And so your frustration is not unlike the frustration a chained puppy feels as it sits in the hot sun, no water, no relief, no protection, pulling against the chain again and again, fearful and vulnerable when bigger dogs circle the yard to attack. Like that puppy you are trapped, afraid, panting. Like that puppy’s body, your body generates all manner of stress hormones that do not go away the minute you find comfort, or even days – or years – after you’ve “grown up.”
As Peter Gergen, MD, MPH, a senior medical officer at the National Institute of Allergy and Infectious Diseases shares, “Scientists have documented a range of stressful events that have been associated with asthma symptoms. These include school exams, public speaking, family conflict, public disasters, and exposure to violence. Stress may directly affect the body or cause people to manage their asthma less effectively.
Dr. Gergen continues, “First, stress and anxiety can cause physiological changes that may provoke an attack. These strong emotions trigger the release of chemicals, such as histamine and leukotrienes, which can trigger the narrowing of your airway,” Gergen says, adding that stress can also cause people to forget their medication while at the same time stress-related hormones reduce the body’s ability to fight off colds and other respiratory infections. “Viral infections are very important causes for triggering asthma,” Gergen says.(2)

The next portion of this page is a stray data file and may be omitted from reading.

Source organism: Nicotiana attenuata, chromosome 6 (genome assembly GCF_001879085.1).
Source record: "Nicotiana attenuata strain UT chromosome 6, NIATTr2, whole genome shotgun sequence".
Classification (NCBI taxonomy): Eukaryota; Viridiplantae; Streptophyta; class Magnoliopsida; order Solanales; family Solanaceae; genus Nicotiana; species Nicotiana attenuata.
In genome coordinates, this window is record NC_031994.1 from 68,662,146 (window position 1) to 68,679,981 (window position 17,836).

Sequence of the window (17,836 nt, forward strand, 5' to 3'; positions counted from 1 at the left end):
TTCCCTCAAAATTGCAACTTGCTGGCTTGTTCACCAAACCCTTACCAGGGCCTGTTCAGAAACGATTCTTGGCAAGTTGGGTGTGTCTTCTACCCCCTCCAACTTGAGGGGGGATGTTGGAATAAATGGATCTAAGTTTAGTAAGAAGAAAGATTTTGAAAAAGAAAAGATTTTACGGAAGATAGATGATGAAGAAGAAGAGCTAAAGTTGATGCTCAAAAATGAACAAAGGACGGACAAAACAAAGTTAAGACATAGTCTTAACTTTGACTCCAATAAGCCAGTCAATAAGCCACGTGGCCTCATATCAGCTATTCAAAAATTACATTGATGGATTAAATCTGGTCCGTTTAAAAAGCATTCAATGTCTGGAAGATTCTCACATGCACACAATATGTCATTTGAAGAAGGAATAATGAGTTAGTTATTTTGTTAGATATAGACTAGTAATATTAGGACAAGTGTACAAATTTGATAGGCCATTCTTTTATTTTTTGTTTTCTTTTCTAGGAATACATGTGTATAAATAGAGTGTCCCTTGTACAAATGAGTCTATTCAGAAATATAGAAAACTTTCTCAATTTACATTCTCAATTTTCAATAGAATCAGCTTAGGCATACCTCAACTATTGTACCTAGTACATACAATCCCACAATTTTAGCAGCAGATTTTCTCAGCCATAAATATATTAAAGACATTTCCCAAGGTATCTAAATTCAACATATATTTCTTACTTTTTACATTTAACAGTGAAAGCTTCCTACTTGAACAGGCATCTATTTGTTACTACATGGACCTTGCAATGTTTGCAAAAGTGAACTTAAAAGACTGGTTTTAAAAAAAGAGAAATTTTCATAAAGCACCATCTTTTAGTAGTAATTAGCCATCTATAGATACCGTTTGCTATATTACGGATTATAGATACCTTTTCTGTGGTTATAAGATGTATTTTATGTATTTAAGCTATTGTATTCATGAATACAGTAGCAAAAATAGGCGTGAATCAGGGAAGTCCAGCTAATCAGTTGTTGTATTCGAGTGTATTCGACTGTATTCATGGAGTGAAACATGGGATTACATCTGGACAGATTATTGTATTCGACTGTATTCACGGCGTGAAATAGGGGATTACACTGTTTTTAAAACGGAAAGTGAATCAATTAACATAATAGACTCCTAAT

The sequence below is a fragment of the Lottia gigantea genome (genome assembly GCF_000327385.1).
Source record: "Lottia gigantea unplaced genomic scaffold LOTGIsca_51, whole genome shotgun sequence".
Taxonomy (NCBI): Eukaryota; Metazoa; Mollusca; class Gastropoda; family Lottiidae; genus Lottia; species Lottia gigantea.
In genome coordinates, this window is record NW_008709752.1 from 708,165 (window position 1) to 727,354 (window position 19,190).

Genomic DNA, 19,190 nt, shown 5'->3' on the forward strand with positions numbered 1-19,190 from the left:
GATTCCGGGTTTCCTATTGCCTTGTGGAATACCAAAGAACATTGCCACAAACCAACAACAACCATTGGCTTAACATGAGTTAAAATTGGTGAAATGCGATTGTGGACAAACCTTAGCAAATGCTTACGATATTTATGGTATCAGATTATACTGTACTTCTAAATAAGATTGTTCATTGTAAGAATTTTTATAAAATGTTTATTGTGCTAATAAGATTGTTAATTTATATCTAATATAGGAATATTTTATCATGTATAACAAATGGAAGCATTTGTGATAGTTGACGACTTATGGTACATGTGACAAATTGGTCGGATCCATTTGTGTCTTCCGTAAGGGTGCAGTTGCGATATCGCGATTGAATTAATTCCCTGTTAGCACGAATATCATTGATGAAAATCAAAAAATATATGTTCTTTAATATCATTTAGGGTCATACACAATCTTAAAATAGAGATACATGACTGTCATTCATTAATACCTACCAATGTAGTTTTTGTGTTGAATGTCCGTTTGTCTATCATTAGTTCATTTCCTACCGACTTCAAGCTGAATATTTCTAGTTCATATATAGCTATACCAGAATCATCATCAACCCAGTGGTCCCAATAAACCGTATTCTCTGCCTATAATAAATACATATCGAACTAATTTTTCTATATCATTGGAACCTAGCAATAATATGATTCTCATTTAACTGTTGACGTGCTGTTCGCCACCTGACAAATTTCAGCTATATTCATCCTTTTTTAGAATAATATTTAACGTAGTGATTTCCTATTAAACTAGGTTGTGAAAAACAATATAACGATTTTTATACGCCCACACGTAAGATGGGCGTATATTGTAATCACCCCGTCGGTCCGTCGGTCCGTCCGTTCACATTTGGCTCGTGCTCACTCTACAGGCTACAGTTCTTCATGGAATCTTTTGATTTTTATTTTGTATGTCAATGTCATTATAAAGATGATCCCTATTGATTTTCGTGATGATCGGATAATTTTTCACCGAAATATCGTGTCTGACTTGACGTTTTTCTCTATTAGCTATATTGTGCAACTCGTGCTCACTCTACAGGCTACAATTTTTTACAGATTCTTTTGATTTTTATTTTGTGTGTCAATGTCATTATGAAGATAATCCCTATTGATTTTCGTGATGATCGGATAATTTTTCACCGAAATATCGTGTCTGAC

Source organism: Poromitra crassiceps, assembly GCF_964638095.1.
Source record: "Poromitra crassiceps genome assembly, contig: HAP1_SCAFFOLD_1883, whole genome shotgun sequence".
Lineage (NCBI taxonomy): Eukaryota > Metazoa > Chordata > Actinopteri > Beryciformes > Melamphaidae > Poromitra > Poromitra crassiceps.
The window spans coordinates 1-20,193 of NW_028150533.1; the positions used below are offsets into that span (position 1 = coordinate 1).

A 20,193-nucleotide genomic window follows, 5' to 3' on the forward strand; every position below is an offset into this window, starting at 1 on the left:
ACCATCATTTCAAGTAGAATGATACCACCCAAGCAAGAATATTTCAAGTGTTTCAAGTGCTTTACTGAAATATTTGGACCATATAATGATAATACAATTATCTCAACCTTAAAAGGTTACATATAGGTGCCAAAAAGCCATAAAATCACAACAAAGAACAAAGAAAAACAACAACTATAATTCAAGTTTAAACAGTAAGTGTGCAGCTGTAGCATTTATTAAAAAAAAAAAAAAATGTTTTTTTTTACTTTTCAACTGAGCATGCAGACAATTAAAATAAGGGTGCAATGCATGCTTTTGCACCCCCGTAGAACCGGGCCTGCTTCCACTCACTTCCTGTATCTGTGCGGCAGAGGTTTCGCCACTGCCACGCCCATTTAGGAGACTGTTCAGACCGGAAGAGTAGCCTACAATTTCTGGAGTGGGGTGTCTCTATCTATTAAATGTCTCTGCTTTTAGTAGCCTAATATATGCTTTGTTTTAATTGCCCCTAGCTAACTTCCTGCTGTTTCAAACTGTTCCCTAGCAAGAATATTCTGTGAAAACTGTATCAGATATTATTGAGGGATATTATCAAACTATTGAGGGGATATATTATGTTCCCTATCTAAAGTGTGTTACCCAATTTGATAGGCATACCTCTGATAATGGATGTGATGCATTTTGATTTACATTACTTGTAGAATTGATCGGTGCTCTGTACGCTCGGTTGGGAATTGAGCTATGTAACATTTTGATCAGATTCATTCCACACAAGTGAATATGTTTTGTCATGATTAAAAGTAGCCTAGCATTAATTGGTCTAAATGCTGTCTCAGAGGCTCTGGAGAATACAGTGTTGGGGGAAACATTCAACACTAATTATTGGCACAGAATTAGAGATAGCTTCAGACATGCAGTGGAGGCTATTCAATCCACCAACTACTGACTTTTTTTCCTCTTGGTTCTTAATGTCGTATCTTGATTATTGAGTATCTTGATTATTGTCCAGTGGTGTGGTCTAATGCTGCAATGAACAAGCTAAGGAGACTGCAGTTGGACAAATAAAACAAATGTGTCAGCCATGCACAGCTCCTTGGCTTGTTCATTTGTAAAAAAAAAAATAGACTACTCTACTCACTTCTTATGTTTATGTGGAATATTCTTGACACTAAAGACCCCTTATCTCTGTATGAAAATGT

So as a defenseless child, your toxic stew of stress hormones bubbles up when there’s fear, and seeps into your cells, weakening them. Your body is torn down at the same time it is trying to grow; at the same time your little spirit is trying to trust and love and be childlike. Your lungs need to expand. You need to be able to take deep breaths to oxygenate your blood and feed your brain and organs. But fear – the fear you feel when your mother drinks; your dad is depressed; your teenage sister cuts herself – keeps you trapped like that puppy on a short chain. In “fight or flight” mode, adrenaline constricts blood vessels; breathing is shallow. You hurt in your heart and you don’t know how to stop it.
Maybe the swelling in your airways would have happened even if you’d been born into a family without traumatic stress. Maybe. Or maybe, like the thousands of middle class Americans in the ACE study mentioned earlier, if you are growing up in a family where there is addiction, abuse, divorce, caustic criticism, violence, you are among the 28 million adult children of alcoholics terrified and stricken by toxic stress. If that is the case, you are, according to the study, almost four times more likely to have chronic pulmonary disease.